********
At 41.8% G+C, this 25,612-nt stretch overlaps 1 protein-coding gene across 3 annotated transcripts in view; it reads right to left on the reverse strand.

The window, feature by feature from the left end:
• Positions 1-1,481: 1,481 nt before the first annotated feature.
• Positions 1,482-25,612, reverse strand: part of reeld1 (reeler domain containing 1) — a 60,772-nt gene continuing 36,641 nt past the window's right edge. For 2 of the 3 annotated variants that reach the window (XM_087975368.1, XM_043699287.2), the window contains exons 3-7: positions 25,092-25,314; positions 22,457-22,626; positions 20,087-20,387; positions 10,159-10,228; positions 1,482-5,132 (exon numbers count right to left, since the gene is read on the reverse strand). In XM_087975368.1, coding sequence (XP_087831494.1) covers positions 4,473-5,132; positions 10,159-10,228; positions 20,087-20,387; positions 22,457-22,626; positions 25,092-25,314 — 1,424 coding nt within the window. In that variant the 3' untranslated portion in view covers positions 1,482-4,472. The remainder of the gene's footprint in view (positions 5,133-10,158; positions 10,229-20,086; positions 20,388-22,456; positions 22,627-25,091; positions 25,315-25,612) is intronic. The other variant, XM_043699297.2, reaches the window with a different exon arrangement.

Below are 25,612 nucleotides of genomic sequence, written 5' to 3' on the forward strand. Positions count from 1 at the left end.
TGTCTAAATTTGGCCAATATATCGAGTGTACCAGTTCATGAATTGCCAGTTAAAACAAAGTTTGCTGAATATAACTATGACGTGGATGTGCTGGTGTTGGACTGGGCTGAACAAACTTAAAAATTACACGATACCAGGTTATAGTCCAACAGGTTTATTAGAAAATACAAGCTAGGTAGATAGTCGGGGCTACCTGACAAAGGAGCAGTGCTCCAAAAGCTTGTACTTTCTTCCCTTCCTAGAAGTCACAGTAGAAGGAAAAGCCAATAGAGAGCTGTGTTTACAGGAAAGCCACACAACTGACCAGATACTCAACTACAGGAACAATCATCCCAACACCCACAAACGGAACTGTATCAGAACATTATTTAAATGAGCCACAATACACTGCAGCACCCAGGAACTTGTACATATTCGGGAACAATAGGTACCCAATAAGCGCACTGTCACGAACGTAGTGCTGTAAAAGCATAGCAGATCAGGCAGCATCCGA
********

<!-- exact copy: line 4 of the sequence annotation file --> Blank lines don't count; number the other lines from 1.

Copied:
• Positions 1,482-25,612, reverse strand: part of reeld1 (reeler domain containing 1) — a 60,772-nt gene continuing 36,641 nt past the window's right edge. For 2 of the 3 annotated variants that reach the window (XM_087975368.1, XM_043699287.2), the window contains exons 3-7: positions 25,092-25,314; positions 22,457-22,626; positions 20,087-20,387; positions 10,159-10,228; positions 1,482-5,132 (exon numbers count right to left, since the gene is read on the reverse strand). In XM_087975368.1, coding sequence (XP_087831494.1) covers positions 4,473-5,132; positions 10,159-10,228; positions 20,087-20,387; positions 22,457-22,626; positions 25,092-25,314 — 1,424 coding nt within the window. In that variant the 3' untranslated portion in view covers positions 1,482-4,472. The remainder of the gene's footprint in view (positions 5,133-10,158; positions 10,229-20,086; positions 20,388-22,456; positions 22,627-25,091; positions 25,315-25,612) is intronic. The other variant, XM_043699297.2, reaches the window with a different exon arrangement.